It is a hack, but as long as you are not sinking too much current you can use any GPIO pin on this chip as ground. Really.
How does it work? Every GPIO pin has a built in protection diode that connects it to ground...
Notice that if the voltage on the GPIO pin is lower than the internal ground bus on the chip, that diode will be forward biased and current will flow out the pin. As long as the total voltage between the external Vcc connection and the GPIO-to-ground connection is high enough that the voltage inside the chip is enough for it to operate, then it will run. Note that you have to account for the voltage drop across that diode (likely about 0.6V) and you can not exceed the rated current capacity of that diode (likely single digits of mA).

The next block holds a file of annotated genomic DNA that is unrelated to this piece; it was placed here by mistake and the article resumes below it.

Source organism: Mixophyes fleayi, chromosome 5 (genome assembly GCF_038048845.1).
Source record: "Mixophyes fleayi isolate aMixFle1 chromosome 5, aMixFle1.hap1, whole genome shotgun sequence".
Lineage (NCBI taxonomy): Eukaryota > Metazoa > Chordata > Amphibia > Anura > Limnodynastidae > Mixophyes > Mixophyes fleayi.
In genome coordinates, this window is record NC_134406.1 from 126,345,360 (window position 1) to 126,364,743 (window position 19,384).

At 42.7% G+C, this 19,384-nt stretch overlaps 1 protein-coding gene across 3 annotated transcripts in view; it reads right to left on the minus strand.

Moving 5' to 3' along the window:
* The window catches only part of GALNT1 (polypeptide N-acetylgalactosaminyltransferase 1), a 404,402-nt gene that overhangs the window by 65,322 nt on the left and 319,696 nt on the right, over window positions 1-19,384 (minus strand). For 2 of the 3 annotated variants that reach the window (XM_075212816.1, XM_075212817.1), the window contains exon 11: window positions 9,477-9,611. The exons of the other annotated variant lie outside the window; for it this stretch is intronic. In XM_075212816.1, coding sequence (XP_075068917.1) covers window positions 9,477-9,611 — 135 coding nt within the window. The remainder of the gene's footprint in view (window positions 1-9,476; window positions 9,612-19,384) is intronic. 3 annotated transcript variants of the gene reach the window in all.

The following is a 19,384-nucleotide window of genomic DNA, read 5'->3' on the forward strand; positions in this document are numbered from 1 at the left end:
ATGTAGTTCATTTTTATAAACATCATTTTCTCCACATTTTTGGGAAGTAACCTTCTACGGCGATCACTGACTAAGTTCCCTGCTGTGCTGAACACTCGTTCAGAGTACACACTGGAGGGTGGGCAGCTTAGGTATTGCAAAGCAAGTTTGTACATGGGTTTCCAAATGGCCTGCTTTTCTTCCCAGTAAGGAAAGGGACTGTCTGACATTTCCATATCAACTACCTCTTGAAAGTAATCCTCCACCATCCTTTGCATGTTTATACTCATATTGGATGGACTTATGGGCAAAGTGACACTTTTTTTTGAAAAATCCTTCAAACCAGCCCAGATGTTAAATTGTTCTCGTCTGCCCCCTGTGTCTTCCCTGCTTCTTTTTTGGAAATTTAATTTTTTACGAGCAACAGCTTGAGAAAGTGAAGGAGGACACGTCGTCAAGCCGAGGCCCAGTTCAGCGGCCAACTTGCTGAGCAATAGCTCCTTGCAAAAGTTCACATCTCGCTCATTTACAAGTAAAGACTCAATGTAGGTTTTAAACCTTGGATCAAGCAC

Wire up this circuit...
simulate this circuit – Schematic created using CircuitLab
...and then program the chip fuses to run at 1Mhz and write a tiny test program to set pin P2 to output mode and toggle it at, say, 1Hz and you should see blinkness.
- The power supply voltage must be high enough that the chip see a good internal voltage even with the drop across the protection 5V should be more than enough, especially with the chip running at 1Mhz where it only needs an internal voltage of 1.8V.
- The power supply voltage must be high enough to be bigger than the forward voltage gap across the LED including the the protection diode drop. Again 5V more than enough.
- The LED should be set up to SOURCE though the chip rather than sink into it. This limits the current flowing though the protect diode on the erstaz ground pin and instead uses the Vcc pin to drive the LED current.
NB: For the haters out there who say that connecting the LED directly to the GPIO will make the world explode, I say try it. If you are really worried about destroying humanity in the process, then connect the circuit to a variable supply and start with a low voltage and work your way up.